I had spent much of August working with Lockhart. A friend of the president’s since their prep school days, Jim understood the gravity of the situation, but his people, who had said recently that Fannie and Freddie were adequately capitalized, feared for their reputations.

This is not factually correct. It was not ‘some of Lockhart’s people’ who made the statement that F/F were adequately capitalized. It was Lockhart himself. In the days that followed, both Paulson and the president* repeated Lockhart’s words. Headlines and links on this ():

Link: Here

Link: Here

The fact that the president*, the TSec. and the chief regulator of the GSE’s all made misleading public statements regarding the health of the GSEs just months before they were put into conservatorship is an important part of this history. We now know, both from the book and other information, that there was a very high level of concern regarding the Agencies at exactly the time that these statements were made. These were listed companies with a big stock float; misleading information on their health was made public. Our highest officials repeated that information.

This aspect of the story was not put in the proper perspective. The implications of Lockhart’s words along with Paulson’s and the president’s role were glossed over. It is my opinion that a mistake was made with these statements. Paulson did not acknowledge that. This puts a taint on the entire narrative. If I can’t trust this aspect of the story, I have trouble believing in the rest of the information as well.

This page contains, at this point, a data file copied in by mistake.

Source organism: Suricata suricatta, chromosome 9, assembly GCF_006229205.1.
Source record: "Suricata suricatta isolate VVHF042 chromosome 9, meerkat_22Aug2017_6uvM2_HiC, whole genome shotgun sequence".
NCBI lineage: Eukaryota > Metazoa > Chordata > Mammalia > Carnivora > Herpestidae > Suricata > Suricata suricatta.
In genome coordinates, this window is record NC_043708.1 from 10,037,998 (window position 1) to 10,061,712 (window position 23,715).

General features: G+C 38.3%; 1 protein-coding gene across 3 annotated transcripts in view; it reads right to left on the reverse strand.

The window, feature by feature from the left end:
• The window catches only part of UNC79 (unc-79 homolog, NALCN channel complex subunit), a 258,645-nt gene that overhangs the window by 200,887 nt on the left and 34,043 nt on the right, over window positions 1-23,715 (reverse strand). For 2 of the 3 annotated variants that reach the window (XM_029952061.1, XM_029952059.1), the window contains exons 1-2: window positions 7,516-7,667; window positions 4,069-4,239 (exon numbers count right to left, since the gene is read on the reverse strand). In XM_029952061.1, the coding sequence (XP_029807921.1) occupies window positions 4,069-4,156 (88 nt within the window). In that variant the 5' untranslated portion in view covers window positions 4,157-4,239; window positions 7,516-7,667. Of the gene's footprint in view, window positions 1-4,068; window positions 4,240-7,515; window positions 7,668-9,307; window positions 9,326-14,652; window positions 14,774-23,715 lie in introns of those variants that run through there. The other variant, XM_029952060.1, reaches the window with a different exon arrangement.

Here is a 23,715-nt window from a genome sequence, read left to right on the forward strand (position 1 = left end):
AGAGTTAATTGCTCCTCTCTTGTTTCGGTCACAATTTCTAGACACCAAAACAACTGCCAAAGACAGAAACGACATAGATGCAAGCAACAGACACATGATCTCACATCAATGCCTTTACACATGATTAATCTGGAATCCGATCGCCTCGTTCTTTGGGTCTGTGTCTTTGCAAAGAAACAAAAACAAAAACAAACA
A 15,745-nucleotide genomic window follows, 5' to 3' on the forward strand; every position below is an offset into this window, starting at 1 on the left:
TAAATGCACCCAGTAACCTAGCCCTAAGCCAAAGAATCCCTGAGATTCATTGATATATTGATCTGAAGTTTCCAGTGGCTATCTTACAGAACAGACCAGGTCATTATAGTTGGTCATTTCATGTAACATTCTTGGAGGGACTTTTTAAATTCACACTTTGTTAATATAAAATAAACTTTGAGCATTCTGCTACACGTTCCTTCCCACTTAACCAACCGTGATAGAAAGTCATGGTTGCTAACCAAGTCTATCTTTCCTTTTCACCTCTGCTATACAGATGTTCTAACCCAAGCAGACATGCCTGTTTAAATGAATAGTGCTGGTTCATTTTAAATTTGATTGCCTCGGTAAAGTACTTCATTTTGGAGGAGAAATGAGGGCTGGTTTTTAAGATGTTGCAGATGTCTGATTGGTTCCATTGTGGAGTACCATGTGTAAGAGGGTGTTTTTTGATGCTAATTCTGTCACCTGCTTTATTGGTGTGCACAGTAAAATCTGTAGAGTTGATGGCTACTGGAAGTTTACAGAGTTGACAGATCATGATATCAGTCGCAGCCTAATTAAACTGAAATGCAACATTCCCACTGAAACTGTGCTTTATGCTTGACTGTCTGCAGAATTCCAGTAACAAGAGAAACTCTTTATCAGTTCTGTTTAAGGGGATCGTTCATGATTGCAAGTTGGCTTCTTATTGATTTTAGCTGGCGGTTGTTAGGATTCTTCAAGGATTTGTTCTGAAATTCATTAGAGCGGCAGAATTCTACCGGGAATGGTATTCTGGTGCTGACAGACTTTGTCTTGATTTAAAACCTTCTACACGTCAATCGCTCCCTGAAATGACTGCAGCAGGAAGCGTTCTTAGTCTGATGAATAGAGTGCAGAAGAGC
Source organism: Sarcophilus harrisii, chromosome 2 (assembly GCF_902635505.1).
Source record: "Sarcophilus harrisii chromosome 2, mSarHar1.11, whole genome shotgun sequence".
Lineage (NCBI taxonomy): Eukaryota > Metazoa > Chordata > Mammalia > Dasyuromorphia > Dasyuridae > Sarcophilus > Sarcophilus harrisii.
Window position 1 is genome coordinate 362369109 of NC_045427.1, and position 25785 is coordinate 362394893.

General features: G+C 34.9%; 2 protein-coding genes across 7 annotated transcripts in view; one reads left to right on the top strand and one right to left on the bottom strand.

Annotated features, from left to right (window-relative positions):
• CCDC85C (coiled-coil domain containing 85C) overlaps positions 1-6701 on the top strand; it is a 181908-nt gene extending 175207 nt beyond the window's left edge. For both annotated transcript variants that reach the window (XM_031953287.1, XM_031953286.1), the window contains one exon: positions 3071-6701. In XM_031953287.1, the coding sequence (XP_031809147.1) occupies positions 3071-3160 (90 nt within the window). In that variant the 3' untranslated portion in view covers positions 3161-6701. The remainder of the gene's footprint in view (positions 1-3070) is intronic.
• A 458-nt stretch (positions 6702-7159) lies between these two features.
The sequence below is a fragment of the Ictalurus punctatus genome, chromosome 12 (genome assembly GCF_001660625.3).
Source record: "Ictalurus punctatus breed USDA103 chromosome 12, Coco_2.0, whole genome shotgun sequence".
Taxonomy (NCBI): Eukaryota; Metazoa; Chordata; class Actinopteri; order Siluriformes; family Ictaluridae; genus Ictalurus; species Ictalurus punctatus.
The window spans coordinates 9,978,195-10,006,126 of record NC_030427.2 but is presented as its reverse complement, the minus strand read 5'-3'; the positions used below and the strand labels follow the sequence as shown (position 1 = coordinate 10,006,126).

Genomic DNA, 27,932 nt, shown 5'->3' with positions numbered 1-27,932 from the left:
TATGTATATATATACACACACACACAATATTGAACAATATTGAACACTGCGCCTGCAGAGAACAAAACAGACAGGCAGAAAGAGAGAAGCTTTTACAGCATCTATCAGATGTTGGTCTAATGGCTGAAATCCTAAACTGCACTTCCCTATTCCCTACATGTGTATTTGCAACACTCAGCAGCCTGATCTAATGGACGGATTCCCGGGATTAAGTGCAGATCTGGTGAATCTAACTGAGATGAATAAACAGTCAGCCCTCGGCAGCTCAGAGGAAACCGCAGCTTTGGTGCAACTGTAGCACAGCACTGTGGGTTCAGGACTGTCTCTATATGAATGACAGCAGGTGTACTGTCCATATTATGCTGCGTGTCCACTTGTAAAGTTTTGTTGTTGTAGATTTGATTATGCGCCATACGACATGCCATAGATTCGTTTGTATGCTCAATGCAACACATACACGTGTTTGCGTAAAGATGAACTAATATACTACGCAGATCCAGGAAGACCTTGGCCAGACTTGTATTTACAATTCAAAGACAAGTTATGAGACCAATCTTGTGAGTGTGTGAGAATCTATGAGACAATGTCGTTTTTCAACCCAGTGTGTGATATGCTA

A Missing Link?

In numerous sections Paulson makes clear that as TSec he actually did not have much power to commit money toward fixing problems. He had no bazooka and he wanted/needed one. To do anything, he had to have the prior permission of Congress. TARP ultimately became his congressional bazooka. Hank and his staff knew early on that they needed the ability to act decisively and without the consent of Congress. They looked endlessly for ways to fight the battles without having to go to the Hill. They even used the 1934 Exchange Stabilization Fund to guaranty the money market funds. This step was effective; it showed how resourceful they were. It showed how far they were willing to push the envelope.

One unused arrow in Treasury’s quiver was the Federal Financing Bank ("FFB"). This is a doghouse bank owned by Treasury. It finances government agencies like HUD and the Post Office. It makes long-term loans to rural electrics, it provides financing for foreign arms sales. The FFB has made big loans to the FDIC in the past. It has a mandated ceiling on its balance sheet of $500 billion. In 2008 it had assets of only $50b, it had $450b of buying bower. So this bank had to have been considered as a tool for Hank to use. He left no other stone unturned. I, for one, can’t believe that he did not consider FFB when he was looking for a bazooka and he didn’t want to ask congress for a new one. There is no mention of the FFB in the book. I found that odd.

The following is not based on facts that I can deliver to you. Therefore treat it as such. **